Of course, there are other ways to do it. You can simply ask your new contacts to give you money, and sometimes this will be appropriate. You can organise fund raising events. You can approach individuals and churches and ask them directly on a one to one basis to support you.
Fund raising is one of the areas of ministry which vary greatly from culture to culture. What you can say, what you can ask for, and what information you can provide (and when) are all determined by the culture you are speaking into. In the UK, you give details of your bank account only to people who ask about how they can give you money. In the USA, you are expected to put your bank details on every prayer letter and communication you send out. Neither approach is right or wrong, simple appropriate or inappropriate in any given context.
Once you have understood what is appropriate in the culture, the details of what you say and what you can ask for are then determined by the context. What is your contact with these people? What are they expecting? What do they know before you start? How many people are present? How formal is the setting? And so on.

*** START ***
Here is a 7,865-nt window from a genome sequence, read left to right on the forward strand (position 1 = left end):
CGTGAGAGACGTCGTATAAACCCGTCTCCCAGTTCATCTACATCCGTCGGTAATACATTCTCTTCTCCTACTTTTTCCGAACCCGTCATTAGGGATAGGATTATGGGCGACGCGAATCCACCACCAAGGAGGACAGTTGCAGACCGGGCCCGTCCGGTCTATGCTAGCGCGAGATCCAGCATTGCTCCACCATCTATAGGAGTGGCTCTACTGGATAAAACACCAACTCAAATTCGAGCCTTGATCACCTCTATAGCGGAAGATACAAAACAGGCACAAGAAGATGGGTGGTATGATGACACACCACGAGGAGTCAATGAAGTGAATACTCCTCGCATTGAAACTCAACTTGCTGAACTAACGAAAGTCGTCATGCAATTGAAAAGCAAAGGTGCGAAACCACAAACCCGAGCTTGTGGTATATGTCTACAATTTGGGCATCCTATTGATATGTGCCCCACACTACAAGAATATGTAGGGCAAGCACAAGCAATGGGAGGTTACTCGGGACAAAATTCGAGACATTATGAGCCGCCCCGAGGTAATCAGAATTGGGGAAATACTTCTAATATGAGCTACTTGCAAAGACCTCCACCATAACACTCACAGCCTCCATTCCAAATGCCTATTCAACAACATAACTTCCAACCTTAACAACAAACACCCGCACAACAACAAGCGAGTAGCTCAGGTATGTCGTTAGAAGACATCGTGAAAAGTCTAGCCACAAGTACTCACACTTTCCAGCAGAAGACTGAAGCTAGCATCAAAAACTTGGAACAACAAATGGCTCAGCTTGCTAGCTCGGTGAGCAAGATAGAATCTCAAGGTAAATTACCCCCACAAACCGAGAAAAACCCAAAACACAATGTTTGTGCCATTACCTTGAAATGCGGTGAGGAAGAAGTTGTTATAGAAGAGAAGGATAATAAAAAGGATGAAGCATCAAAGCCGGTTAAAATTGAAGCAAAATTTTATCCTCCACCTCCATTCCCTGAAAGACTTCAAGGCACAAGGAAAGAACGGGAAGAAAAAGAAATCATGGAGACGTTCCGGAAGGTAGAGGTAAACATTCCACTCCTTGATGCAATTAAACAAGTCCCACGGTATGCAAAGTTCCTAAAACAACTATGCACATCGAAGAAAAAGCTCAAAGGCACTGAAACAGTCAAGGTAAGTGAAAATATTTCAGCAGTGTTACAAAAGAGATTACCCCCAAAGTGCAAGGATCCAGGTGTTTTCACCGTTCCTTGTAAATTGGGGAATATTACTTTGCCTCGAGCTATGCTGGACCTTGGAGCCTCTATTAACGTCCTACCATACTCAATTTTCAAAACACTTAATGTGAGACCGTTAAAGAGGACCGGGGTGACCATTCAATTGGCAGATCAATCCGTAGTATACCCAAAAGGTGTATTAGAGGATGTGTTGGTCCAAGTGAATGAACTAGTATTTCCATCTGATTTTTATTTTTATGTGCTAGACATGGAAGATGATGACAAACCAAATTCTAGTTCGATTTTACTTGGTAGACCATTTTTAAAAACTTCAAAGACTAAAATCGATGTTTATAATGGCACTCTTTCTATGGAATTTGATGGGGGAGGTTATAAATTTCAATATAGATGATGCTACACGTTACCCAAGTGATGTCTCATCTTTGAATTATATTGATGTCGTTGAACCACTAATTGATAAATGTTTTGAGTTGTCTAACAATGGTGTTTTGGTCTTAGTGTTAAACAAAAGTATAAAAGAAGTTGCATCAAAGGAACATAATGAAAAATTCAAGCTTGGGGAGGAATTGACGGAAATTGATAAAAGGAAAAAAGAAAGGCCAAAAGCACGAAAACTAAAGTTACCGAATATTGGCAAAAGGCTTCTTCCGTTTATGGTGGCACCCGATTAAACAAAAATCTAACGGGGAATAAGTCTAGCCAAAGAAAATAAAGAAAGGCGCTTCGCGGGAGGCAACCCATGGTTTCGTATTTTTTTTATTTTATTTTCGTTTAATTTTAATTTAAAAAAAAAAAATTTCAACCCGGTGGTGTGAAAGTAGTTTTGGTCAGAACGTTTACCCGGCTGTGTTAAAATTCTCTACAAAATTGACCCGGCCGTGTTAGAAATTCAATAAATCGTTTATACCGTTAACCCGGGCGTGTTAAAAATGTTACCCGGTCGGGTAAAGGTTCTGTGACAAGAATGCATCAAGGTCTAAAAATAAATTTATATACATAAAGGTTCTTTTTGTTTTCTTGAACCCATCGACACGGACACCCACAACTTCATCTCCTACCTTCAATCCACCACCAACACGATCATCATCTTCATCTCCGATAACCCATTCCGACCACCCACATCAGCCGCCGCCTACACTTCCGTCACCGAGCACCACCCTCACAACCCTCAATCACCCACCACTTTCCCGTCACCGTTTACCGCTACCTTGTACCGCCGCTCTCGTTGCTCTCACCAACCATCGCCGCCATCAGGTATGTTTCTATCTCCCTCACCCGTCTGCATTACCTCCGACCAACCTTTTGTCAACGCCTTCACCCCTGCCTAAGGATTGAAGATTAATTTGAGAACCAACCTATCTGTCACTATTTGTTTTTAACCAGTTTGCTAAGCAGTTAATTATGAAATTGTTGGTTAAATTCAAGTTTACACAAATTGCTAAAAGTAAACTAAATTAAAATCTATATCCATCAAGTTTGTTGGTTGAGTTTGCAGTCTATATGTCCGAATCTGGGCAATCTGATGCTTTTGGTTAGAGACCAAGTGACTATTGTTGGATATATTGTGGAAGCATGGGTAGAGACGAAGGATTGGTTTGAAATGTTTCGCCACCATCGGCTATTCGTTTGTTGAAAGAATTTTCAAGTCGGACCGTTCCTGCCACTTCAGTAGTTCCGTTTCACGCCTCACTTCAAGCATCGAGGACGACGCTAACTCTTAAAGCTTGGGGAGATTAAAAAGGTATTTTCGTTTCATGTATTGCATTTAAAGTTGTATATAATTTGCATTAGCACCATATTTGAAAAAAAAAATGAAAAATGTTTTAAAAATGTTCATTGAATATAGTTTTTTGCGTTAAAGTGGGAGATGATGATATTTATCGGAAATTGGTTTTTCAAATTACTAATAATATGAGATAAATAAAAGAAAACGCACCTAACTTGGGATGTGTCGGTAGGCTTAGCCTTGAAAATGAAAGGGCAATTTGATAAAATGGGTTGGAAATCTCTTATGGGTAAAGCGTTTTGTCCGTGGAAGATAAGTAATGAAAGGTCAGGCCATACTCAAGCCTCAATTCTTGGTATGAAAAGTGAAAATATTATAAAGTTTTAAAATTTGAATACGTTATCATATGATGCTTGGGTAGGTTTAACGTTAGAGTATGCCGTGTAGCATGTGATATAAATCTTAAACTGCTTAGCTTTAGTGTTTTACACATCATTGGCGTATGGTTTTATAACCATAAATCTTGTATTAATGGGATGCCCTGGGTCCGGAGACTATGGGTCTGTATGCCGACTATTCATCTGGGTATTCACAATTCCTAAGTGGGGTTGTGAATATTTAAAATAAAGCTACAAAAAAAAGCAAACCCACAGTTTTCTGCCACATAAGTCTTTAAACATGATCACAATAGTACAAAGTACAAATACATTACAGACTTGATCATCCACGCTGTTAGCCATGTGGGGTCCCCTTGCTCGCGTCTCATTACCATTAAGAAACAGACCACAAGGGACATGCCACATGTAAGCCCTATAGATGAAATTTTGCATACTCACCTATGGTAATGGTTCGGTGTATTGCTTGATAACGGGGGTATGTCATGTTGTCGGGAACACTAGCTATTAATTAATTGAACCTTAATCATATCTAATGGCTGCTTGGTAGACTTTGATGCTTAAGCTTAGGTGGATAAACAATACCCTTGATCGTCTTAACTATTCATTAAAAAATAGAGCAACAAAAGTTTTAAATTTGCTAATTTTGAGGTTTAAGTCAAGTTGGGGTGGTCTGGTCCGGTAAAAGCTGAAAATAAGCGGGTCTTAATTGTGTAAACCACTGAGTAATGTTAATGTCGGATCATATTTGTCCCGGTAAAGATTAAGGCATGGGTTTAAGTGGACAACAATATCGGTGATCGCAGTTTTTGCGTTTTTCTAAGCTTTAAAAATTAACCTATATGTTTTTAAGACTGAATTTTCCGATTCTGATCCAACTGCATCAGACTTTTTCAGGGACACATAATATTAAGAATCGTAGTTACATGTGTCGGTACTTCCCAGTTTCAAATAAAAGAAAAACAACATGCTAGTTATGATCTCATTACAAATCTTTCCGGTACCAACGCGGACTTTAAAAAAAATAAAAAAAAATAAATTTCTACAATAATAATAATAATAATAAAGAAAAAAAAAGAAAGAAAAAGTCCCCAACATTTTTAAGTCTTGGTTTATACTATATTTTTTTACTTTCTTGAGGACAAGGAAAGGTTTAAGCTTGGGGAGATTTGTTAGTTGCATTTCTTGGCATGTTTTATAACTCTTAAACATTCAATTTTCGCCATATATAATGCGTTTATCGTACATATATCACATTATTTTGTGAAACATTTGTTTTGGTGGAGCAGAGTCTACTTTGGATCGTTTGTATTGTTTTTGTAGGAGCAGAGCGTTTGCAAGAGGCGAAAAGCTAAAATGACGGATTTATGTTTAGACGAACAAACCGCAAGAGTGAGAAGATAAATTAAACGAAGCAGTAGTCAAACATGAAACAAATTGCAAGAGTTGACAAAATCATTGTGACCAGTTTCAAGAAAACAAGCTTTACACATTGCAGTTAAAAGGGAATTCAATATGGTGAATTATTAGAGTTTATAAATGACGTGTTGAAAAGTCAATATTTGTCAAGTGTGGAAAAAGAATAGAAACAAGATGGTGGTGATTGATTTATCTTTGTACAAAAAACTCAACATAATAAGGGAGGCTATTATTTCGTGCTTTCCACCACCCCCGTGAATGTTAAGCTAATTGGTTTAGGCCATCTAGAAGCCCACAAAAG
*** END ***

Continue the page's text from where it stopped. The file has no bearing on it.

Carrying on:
In an informal setting with a few people, you can say more about your problems, fears and financial difficulties than you can in a large formal gathering. Or, to be more precise, you have greater opportunity to build a relationship of trust with the smaller group, which gives you the right to share the more personal areas. So try to set up lots of meetings with individual Housegroups.
While it is nice to find people who will give you lots of money, you need to be aware of some pitfalls which can follow.
The answer is to encourage lots of people to give a small amount to you on a regular basis. Many people will hardly notice £5 per month, but when put together with several others it can make a big difference. Apart from anything else, ten people who give £5 a month will probably end up praying for you a great deal more than one person who gives £50. So, the motto is 'Think Small!' and ask for small donations, to get the following benefits: